Aaron broke Babe Ruth's record of 714 career homers before Mark McGwire broke it in 1998.
The ballpark that hosts him now stands as much for its history as it does as a place where fans can enjoy a game today. Built in 1966, Braves Park is one of the oldest stadiums in the league. It used to be known as Atlanta-Fulton County Stadium until 1992 when the city changed the name if it after years of controversy surrounding the nickname "Braves Park".
Robinson, Jackie Every year, Major League Baseball commemorates Jackie Robinson Day. His universally retired number 42 is worn by both black and white players. The New York Yankees made a point of commemorating Robinson's life, but they were off on April 15. Nonetheless, they declared on Twitter that they will commemorate him on Friday.
Yankee 42 was the number used by Robinson when he played for the Brooklyn Dodgers in 1947. He had no idea at the time that it would become an inspiration for other black athletes who followed in his footsteps.
Robinson's first season was cut short when he broke his leg while running out a double play. However, he still managed to hit.284 with 12 home runs and 78 RBIs in 95 games. The following season, he became the first black player in MLB history to start a game at second base. He also led the league in hits with 233 and was second in doubles with 51. In 1949, he was elected to the Baseball Hall of Fame.
After his death in 1972, his wife Vesta requested that his number be given to another black athlete so that he could continue to inspire future generations.
Vesta Robinson died in 1982 and her husband's number has been worn by several baseball players since then. Most recently, Jason Bourgeois wore it during spring training in 2013. He is now the starting third baseman for the San Diego Padres.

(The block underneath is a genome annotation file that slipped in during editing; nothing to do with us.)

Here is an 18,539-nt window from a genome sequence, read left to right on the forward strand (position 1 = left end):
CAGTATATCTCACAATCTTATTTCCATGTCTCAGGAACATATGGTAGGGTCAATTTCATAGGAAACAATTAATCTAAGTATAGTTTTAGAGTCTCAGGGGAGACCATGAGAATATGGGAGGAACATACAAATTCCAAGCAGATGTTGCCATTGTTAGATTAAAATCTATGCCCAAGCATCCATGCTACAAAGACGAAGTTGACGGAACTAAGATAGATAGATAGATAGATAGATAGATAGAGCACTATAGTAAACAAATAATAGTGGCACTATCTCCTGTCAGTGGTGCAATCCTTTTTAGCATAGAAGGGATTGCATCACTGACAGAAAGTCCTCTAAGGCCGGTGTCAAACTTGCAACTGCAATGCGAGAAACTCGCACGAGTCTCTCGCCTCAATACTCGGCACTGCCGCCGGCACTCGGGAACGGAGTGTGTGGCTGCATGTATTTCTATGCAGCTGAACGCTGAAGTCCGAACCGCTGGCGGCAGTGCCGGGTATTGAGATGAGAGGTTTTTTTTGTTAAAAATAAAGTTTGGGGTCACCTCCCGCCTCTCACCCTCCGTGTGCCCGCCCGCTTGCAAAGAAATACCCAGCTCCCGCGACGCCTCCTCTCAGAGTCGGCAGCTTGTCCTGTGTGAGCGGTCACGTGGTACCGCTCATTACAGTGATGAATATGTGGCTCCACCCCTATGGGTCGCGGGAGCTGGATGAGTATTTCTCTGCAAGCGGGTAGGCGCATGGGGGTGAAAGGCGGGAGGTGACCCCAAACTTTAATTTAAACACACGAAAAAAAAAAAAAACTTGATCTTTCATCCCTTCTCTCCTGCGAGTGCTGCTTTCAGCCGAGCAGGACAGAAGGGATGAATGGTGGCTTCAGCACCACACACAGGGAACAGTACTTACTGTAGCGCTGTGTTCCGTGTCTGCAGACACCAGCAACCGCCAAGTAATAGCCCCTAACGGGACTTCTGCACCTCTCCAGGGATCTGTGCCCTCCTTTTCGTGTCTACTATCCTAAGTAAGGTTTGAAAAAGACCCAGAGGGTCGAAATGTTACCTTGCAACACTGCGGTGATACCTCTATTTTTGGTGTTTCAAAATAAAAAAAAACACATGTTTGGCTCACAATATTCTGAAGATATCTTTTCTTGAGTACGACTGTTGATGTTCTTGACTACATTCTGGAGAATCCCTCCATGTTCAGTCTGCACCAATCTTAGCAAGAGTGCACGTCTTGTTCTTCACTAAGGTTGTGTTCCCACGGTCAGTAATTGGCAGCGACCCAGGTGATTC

Since April 15, 2009, all major league uniformed staff (players, coaches, and managers) and umpires have worn the number 42 on their jerseys to commemorate "Jackie Robinson Day."
Alomar was elected into baseball's Hall of Fame in 2011, and his No. 12 uniform was retired by the Toronto Blue Jays the same year, making his number the only one retired by the Jays other than Jackie Robinson's.
Despite the fact that Ruth only wore the No. 3 for seven seasons, he is still the most decorated player to wear the number. Jimmie Foxx wore No. 3 for the Philadelphia A's and Boston Red Sox for 12 seasons. He also proudly donned No. 3 with the Washington Senators, Minnesota Twins, and Kansas City Royals for 19 seasons.
This season, the Mets will wear a "41" commemorative patch for Tom Seaver on their home and road uniforms, honoring the Hall of Famer who died on Aug. 31. The number "41" has been retired across baseball.
Tom Seaver was one of the greatest pitchers in Mets history, helping lead them to the cusp of the World Series in 1969 and '70. He finished his career with 216 wins, 14 seasons with at least 20 victories, and a record of 69-33 during that span. The "Pitchman" also led the league three times in strikeouts with over 200 batters faced each year from 1967 to 1969. He was an All-Star pitcher in six of his seven seasons with the team and won the National League Cy Young Award in 1968 when he had 33 wins.
After his retirement, Seaver became more involved in politics as an activist against tobacco advertising. He died in August 2001 due to complications from lung cancer.
The Mets have honored other great players after they've retired by wearing their jerseys once again. In 2004, Mike Piazza was brought back into the lineup in honor of his 20th anniversary with the team when he played against his former club, the New York Yankees.